Forget all you know about an orderly line when you visit Italy, because here you’ll find out that a horizontal line exists instead. Ordering a drink at a busy American bar on the weekend is probably the closest you’ll get to waiting in line “The Italian Way.”
If you are not used to people jumping the line, waiting for anything in Italy may be shocking. It is common to ask who the last person in line is, which will leave you with paying attention to when you are up. If you do see an orderly line, chances are that everyone around you is a tourist.
When you are in the mood for some Italian espresso, walk up to the cash register, pay for your order in advance and then start scanning the area to figure out who else is waiting. Once it is your assumed turn, hand over the receipt to the barista and he or she will start working on your order.
Breaking a habit can be difficult, so if there is a line, most of us will abide by it and join at the end. In Italy you have to adjust this mentality. Be polite, but be prepared.
Worth the Wait?
One time my wife and I were waiting for the bus in Sorrento to get to the Amalfi Coast. The bus we were trying to catch had just filled up, so at least we knew we were going to make it on the next one. Some Italian school kids arrived a little later and were hanging out near the front of the line. When the bus pulled up and the doors opened, the kids ran on the bus, leaving everyone in line astonished.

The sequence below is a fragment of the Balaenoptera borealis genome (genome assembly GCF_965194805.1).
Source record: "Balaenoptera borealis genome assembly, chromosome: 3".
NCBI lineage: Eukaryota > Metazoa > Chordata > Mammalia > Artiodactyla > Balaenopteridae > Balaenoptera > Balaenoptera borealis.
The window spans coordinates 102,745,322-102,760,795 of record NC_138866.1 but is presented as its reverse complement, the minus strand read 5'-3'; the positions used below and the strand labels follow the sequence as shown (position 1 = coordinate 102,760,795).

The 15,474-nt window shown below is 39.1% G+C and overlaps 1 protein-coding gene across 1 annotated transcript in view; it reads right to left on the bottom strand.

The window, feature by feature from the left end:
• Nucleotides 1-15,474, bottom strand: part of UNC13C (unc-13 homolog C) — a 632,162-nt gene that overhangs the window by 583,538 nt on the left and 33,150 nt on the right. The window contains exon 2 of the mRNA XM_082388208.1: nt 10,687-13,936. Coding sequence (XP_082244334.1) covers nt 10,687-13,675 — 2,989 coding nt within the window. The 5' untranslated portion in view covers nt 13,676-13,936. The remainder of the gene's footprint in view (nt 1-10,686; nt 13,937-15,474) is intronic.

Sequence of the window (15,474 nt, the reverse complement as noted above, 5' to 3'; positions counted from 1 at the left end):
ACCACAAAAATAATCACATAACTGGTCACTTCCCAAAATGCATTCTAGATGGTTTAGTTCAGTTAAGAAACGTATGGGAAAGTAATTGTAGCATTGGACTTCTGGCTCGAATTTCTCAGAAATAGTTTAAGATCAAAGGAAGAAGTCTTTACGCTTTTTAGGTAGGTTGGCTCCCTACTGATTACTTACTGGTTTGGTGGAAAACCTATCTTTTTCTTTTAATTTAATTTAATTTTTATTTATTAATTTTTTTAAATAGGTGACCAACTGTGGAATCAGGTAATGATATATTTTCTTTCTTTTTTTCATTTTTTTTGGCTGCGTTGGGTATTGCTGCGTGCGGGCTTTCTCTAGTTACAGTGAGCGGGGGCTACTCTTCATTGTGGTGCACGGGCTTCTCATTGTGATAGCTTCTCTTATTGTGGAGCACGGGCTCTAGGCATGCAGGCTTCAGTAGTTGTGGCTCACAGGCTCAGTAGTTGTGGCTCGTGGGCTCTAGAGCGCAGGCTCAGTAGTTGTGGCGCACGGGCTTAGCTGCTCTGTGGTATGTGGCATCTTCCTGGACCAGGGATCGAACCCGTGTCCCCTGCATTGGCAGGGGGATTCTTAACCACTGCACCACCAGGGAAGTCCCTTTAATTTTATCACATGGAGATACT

Having learned from the various waiting experiences in Italy, I was ready to do as the Romans do. As you may know, the flight from the USA to Europe can be quite tiring. So when we landed at the airport in Rome, all my wife and I wanted to do was to get to our accommodation and freshen up.
This sounded good in theory, but what we got instead was a giant line of people waiting to get through passport control. Never in my life have I seen so many confused faces and people asking each other if they were waiting in line. All this was orchestrated by a short Italian lady with a loud voice, that looked like she was about to apply for the Italian Symphony.
After 15 minutes of aimlessly waiting around, I took my wife by the hand and pointed at the EU Passports desk, which looked like an oasis in the desert.
In true Italian fashion we started making our way to the other side of the terminal by dodging belt barriers and other obstacles. Two minutes later we had gone through passport control.
As far as standing in line goes, Europe really has a north-south divide. The more south you go, the less organized the line will be. Just try and remember that you are on vacation and that this is how things work in your destination.
As a Dutch American, I am well aware of cultural differences. In my series, Abroad Perspective, I will tackle the challenges of international travel.
How do you deal with those lines overseas? Feel free to share this or any other cultural shocks with us in the comments below and your idea could be featured in the next blog!